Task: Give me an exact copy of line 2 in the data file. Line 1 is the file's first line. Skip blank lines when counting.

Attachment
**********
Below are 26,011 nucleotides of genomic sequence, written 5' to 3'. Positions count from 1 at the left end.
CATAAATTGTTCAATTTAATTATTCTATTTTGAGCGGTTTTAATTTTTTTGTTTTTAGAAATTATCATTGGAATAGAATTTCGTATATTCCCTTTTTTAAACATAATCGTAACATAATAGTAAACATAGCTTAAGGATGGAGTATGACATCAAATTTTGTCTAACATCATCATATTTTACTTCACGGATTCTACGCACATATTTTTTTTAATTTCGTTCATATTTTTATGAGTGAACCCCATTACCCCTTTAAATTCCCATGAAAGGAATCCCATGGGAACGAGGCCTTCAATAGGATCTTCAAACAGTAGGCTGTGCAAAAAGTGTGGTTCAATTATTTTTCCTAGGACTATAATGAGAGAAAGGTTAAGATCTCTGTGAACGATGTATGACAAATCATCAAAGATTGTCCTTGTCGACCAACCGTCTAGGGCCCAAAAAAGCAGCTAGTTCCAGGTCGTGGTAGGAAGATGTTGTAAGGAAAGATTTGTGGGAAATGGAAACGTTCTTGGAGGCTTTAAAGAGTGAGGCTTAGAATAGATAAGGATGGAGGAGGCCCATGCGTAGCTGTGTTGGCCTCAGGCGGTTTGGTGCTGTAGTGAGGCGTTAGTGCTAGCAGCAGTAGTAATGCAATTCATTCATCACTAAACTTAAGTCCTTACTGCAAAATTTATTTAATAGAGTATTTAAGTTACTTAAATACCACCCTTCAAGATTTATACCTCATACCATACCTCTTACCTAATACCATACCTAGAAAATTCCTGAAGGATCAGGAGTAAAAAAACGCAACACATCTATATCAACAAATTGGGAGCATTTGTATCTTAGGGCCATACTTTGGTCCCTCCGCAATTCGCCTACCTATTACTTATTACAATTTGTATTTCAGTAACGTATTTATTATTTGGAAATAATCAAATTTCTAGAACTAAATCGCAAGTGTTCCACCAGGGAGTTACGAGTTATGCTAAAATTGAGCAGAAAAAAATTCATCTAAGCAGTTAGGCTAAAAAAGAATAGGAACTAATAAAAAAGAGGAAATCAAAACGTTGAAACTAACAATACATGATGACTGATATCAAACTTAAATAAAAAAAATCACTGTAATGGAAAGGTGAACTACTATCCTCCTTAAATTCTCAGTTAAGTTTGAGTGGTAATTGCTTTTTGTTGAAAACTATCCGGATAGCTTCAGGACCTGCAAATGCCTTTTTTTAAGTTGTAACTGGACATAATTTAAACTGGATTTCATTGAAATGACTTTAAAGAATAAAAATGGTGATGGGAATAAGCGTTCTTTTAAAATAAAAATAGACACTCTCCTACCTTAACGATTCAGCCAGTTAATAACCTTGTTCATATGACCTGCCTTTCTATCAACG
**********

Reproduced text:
CATAAATTGTTCAATTTAATTATTCTATTTTGAGCGGTTTTAATTTTTTTGTTTTTAGAAATTATCATTGGAATAGAATTTCGTATATTCCCTTTTTTAAACATAATCGTAACATAATAGTAAACATAGCTTAAGGATGGAGTATGACATCAAATTTTGTCTAACATCATCATATTTTACTTCACGGATTCTACGCACATATTTTTTTTAATTTCGTTCATATTTTTATGAGTGAACCCCATTACCCCTTTAAATTCCCATGAAAGGAATCCCATGGGAACGAGGCCTTCAATAGGATCTTCAAACAGTAGGCTGTGCAAAAAGTGTGGTTCAATTATTTTTCCTAGGACTATAATGAGAGAAAGGTTAAGATCTCTGTGAACGATGTATGACAAATCATCAAAGATTGTCCTTGTCGACCAACCGTCTAGGGCCCAAAAAAGCAGCTAGTTCCAGGTCGTGGTAGGAAGATGTTGTAAGGAAAGATTTGTGGGAAATGGAAACGTTCTTGGAGGCTTTAAAGAGTGAGGCTTAGAATAGATAAGGATGGAGGAGGCCCATGCGTAGCTGTGTTGGCCTCAGGCGGTTTGGTGCTGTAGTGAGGCGTTAGTGCTAGCAGCAGTAGTAATGCAATTCATTCATCACTAAACTTAAGTCCTTACTGCAAAATTTATTTAATAGAGTATTTAAGTTACTTAAATACCACCCTTCAAGATTTATACCTCATACCATACCTCTTACCTAATACCATACCTAGAAAATTCCTGAAGGATCAGGAGTAAAAAAACGCAACACATCTATATCAACAAATTGGGAGCATTTGTATCTTAGGGCCATACTTTGGTCCCTCCGCAATTCGCCTACCTATTACTTATTACAATTTGTATTTCAGTAACGTATTTATTATTTGGAAATAATCAAATTTCTAGAACTAAATCGCAAGTGTTCCACCAGGGAGTTACGAGTTATGCTAAAATTGAGCAGAAAAAAATTCATCTAAGCAGTTAGGCTAAAAAAGAATAGGAACTAATAAAAAAGAGGAAATCAAAACGTTGAAACTAACAATACATGATGACTGATATCAAACTTAAATAAAAAAAATCACTGTAATGGAAAGGTGAACTACTATCCTCCTTAAATTCTCAGTTAAGTTTGAGTGGTAATTGCTTTTTGTTGAAAACTATCCGGATAGCTTCAGGACCTGCAAATGCCTTTTTTTAAGTTGTAACTGGACATAATTTAAACTGGATTTCATTGAAATGACTTTAAAGAATAAAAATGGTGATGGGAATAAGCGTTCTTTTAAAATAAAAATAGACACTCTCCTACCTTAACGATTCAGCCAGTTAATAACCTTGTTCATATGACCTGCCTTTCTATCAACG